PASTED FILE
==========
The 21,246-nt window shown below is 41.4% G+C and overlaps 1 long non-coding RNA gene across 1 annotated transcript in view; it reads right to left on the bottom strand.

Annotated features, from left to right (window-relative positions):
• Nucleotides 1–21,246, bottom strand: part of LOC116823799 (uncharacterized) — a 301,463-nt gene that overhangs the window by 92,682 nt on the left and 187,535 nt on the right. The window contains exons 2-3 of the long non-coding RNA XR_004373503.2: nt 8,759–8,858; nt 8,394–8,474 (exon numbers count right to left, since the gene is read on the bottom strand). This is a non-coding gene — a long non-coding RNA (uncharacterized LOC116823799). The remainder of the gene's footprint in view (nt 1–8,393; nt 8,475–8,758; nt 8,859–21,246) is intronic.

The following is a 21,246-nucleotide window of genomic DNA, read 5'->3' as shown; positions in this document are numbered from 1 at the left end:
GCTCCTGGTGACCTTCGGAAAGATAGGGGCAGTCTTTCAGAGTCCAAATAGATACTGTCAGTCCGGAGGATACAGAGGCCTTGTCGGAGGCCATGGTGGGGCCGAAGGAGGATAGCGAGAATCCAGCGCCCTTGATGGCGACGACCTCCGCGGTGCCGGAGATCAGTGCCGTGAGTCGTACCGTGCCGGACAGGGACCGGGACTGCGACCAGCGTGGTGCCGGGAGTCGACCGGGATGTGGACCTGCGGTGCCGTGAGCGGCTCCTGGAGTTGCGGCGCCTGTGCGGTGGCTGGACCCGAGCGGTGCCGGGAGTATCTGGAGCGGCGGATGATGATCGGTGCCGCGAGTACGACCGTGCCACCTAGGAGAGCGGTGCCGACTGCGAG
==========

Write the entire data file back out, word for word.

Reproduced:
The 21,246-nt window shown below is 41.4% G+C and overlaps 1 long non-coding RNA gene across 1 annotated transcript in view; it reads right to left on the bottom strand.

Annotated features, from left to right (window-relative positions):
• Nucleotides 1–21,246, bottom strand: part of LOC116823799 (uncharacterized) — a 301,463-nt gene that overhangs the window by 92,682 nt on the left and 187,535 nt on the right. The window contains exons 2-3 of the long non-coding RNA XR_004373503.2: nt 8,759–8,858; nt 8,394–8,474 (exon numbers count right to left, since the gene is read on the bottom strand). This is a non-coding gene — a long non-coding RNA (uncharacterized LOC116823799). The remainder of the gene's footprint in view (nt 1–8,393; nt 8,475–8,758; nt 8,859–21,246) is intronic.

The following is a 21,246-nucleotide window of genomic DNA, read 5'->3' as shown; positions in this document are numbered from 1 at the left end:
GCTCCTGGTGACCTTCGGAAAGATAGGGGCAGTCTTTCAGAGTCCAAATAGATACTGTCAGTCCGGAGGATACAGAGGCCTTGTCGGAGGCCATGGTGGGGCCGAAGGAGGATAGCGAGAATCCAGCGCCCTTGATGGCGACGACCTCCGCGGTGCCGGAGATCAGTGCCGTGAGTCGTACCGTGCCGGACAGGGACCGGGACTGCGACCAGCGTGGTGCCGGGAGTCGACCGGGATGTGGACCTGCGGTGCCGTGAGCGGCTCCTGGAGTTGCGGCGCCTGTGCGGTGGCTGGACCCGAGCGGTGCCGGGAGTATCTGGAGCGGCGGATGATGATCGGTGCCGCGAGTACGACCGTGCCACCTAGGAGAGCGGTGCCGACTGCGAG